Profile for Dalia Kirschbaum
Office Phone: 301-614-5810
Dr. Dalia Bach Kirschbaum graduated with an A.B. in Geosciences from Princeton University in 2004. She then went on to earn her M.S. and Ph.D. from the Environmental Sciences Department at Columbia University in New York from 2004 – 2009. She is currently a Research Physical Scientist within Hydrological Science at NASA’s Goddard Space Flight Center. Her research interests are centered on natural hazard assessment using remotely sensed information, focusing on rainfall-triggered landslide hazard assessment and modeling. Her current research focuses on advancing empirical and physical approaches to landslide modeling and forecasting using remote sensing information. Dalia also currently serves as the Global Precipitation Measurement (GPM) Mission Applications Scientist.
- Columbia University, New York
Earth and Environmental Sciences, Ph.D., 2009
- Columbia University, New York
Earth and Environmental Sciences, M.S., 2006
- Princeton University, Princeton, NJ
Geosciences, A.B., 2004
Research Physical Scientist, NASA GSFC, January 2011 to present
Research focuses on landslide modeling using remotely sensed surface and precipitation information and uncertainty modeling using the Land Information System (LIS) computing framework.
Global Precipitation Measurement (GPM) Mission, July 2010 – present
Applications Scientist, NASA GSFC
Communicate and facilitate the scientific applications of the precipitation products that will be provided through the GPM mission.
Research Associate, ESSIC, University of Maryland, 2010 –2011
Worked with scientists in Hydrological Sciences at NASA GSFC to consider two landslide modeling frameworks, evaluating inputs, scaling and performance accuracy.
NASA Postdoctoral Program Fellow, NASA GSFC, 2009-2010
Worked in Hydrological Sciences to develop and evaluate satellite-based landslide hazard assessment tools to improve global and regional landslide modeling.
Visiting Graduate Student, Massachusetts Institute of Technology (MIT) 2008-2009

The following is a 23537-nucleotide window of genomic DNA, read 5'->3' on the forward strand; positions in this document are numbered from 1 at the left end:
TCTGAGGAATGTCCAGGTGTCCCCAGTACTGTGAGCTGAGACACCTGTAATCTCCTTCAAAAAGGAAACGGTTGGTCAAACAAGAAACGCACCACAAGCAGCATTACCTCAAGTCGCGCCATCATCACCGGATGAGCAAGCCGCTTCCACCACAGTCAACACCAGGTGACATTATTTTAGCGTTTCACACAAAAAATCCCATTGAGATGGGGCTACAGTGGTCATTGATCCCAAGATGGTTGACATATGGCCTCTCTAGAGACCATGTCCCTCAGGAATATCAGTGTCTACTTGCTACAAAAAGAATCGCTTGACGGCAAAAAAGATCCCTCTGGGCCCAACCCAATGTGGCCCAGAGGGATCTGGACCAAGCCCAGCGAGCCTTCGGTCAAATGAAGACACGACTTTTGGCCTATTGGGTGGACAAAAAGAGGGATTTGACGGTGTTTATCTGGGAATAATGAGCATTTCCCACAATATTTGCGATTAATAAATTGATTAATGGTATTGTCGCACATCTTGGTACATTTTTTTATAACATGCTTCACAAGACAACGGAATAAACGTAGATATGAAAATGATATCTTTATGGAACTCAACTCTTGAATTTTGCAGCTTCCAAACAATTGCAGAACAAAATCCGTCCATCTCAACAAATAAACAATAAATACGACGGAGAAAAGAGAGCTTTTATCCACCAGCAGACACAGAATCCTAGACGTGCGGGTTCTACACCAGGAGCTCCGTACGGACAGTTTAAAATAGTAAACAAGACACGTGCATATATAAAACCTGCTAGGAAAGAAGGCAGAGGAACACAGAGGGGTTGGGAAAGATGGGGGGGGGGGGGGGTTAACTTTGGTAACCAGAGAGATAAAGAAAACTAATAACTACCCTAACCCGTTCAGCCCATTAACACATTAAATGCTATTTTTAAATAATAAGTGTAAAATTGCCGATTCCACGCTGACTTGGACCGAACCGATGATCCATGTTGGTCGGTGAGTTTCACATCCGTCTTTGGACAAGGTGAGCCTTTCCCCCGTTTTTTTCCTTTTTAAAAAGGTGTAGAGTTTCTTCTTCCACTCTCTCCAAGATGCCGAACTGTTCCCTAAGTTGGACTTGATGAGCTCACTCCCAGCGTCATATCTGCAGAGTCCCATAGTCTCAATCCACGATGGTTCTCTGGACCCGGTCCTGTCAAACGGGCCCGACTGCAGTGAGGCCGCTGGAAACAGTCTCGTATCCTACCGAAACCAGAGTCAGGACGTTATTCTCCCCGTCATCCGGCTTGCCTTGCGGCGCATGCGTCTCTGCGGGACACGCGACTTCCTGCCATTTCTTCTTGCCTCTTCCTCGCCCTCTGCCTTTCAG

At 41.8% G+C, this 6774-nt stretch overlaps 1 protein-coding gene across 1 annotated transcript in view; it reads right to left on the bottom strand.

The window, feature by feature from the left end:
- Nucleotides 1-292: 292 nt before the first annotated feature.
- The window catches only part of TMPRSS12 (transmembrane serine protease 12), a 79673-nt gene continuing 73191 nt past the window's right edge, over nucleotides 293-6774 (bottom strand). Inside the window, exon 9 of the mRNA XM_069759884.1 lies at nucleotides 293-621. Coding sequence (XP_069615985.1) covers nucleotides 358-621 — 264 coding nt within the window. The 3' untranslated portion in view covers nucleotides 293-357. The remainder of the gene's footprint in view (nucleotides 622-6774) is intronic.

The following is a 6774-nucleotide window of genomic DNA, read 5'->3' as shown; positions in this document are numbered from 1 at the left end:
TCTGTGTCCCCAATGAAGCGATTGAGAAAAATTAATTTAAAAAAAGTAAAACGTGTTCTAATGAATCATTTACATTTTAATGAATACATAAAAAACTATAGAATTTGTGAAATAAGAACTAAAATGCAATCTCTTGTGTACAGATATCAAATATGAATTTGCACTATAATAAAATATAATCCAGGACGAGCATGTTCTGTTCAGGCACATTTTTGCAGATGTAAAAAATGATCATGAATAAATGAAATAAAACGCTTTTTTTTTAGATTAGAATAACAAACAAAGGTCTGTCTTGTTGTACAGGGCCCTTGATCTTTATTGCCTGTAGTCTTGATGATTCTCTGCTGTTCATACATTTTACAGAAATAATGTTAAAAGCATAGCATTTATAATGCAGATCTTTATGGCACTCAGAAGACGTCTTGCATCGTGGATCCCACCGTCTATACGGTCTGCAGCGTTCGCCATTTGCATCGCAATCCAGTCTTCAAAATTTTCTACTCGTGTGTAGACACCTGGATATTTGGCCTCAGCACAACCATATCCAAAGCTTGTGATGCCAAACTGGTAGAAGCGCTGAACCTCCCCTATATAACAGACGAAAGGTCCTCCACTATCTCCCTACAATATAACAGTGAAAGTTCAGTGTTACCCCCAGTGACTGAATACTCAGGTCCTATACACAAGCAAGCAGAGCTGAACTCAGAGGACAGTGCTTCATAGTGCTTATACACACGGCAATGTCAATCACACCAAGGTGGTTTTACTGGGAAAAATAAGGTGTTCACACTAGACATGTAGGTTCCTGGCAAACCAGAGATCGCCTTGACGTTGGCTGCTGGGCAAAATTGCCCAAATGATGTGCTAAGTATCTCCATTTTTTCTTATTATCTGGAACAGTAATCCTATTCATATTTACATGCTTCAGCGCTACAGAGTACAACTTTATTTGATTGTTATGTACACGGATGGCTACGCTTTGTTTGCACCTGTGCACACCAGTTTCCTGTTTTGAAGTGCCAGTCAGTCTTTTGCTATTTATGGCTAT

Collaborated with the Hydrology Research group in the Civil and Environmental Engineering Department to develop landslide susceptibility methodologies and compare results within Central America and the Caribbean region.
Graduate Student Summer Fellow, NASA GSFC, Summer 2007
Developed an original landslide inventory database and used it to evaluate a prototype NASA satellite-based global landslide hazard algorithm.
Young Scientist Summer Program Fellow, Summer 2006
Institute for Applied Systems Analysis (IIASA), Laxenburg, Austria
Used an economic and financial risk model (CATSIM) to evaluate hurricane risk and vulnerability in Jamaica.
Honors and Awards
NASA Earth Systems Science Fellowship
Sara F. Langer Book Prize, Lamont-Doherty Earth Observatory
William Bonini Prize for Excellence in Teaching, Geosciences, Princeton University
Taramelli, A., M. Pasqui, J. Barbour, D. Kirschbaum, L. Bottai, C. Busillo, F. Calastrini, F. Guarnieri, and C. Small (2013). Spatial and temporal dust source variability in northern China identified using advanced remote sensing analysis. Earth Surface Processes and Landforms., 38, 793–809
Kirschbaum, D.B., Adler, R., Adler, D., C. Peters-Lidard, and Huffman, G. (2012). Global Distribution of Extreme Precipitation and High-Impact Landslides in 2010 Relative to Previous Years Journal of Hydrometeorology.
Kucera, P. A., Ebert, E. E., Turk, J. F., Levizzani, V., D.B. Kirschbaum, Tapiador, F. J., Loew, A., and et al. (2012). Precipitation from Space: Advancing Earth System Science Bulletin of the American Meteorological Scoiety.
Liao, Z, Hong, Y., D.B. Kirschbaum, and Liu, C. (2012). Assessment of shallow landslides from Hurricane Mitch in central America using a physically based model Environment Earth Sciences, 66(6), 1697-1705
Kirschbaum, D.B., Robert Adler, Yang Hong, S.V. Kumar, C. Peters-Lidard, and Arthur Lerner-Lam (2011). Advances in landslide nowcasting: evaluation of a global and regional modeling approach Environmental Earth Sciences.
Kirschbaum, D., R. Adler, Y. Hong, S. Kumar, C. Peters-Lidard, and A. Lerner-Lam (2011). Advances in landslide hazard nowcasting: Evaluation of a global and regional modeling approach Environmental Earth Sciences.
Kirschbaum, D., and A. Hou (2011). Advancing Extreme Weather Monitoring from Space: From TRMM to GPM April 18th, from Earthzine http://www.earthzine.org/2011/04/18/advancing-extreme-weather-monitoring-from-space-from-trmm-to-gpm/
Hong, Y., R.F. Adler, D. Kirschbaum, and G.J. Huffman (2009). Satellite Remote Sensing for Landslide Susceptibility Mapping and Landslide Occurrence Prediction on a Global Basis (contribution to Chapter 18 of Part IV ).. In K. Sassa and P. Canuti (Ed.), Landslides Disaster Risk Reduction. Springer: Springer.
Kirschbaum, D., R. Adler, Y. Hong, and A. L. Lerner-Lam (2009). Evaluation of a Satellite-based Landslide Algorithm using Global Landslide Inventories Natural Hazards and Earth System Sciences, 9, 673-686
Kirschbaum, D., R. Adler, Y. Hong, S. Hill, and A. L. Lerner-Lam (2009). A global landslide catalog for hazard applications – Method, Results and Limitations Journal of Natural Hazards, 52(3), 561-575
Bach, D., J.R. Barbour, G. Macchiavello, M. Martinelli, P. Scalas, C. Small, C.P. Stark, A. Taramelli, L. Torriano, and J. Weissel (2007). Integration of advanced remote sensing technologies to investigate the dust and sand storm source areas International Center for Agricultural Research in the Dry Areas, 387-397
Menke, W., H. Abend, D. Bach, K. Newman, and V. Levin (2006). Review of the Source Characteristics of the Great Sumatra-Andaman Islands Earthquake of 2004 Surv Geophy, 27, 603–613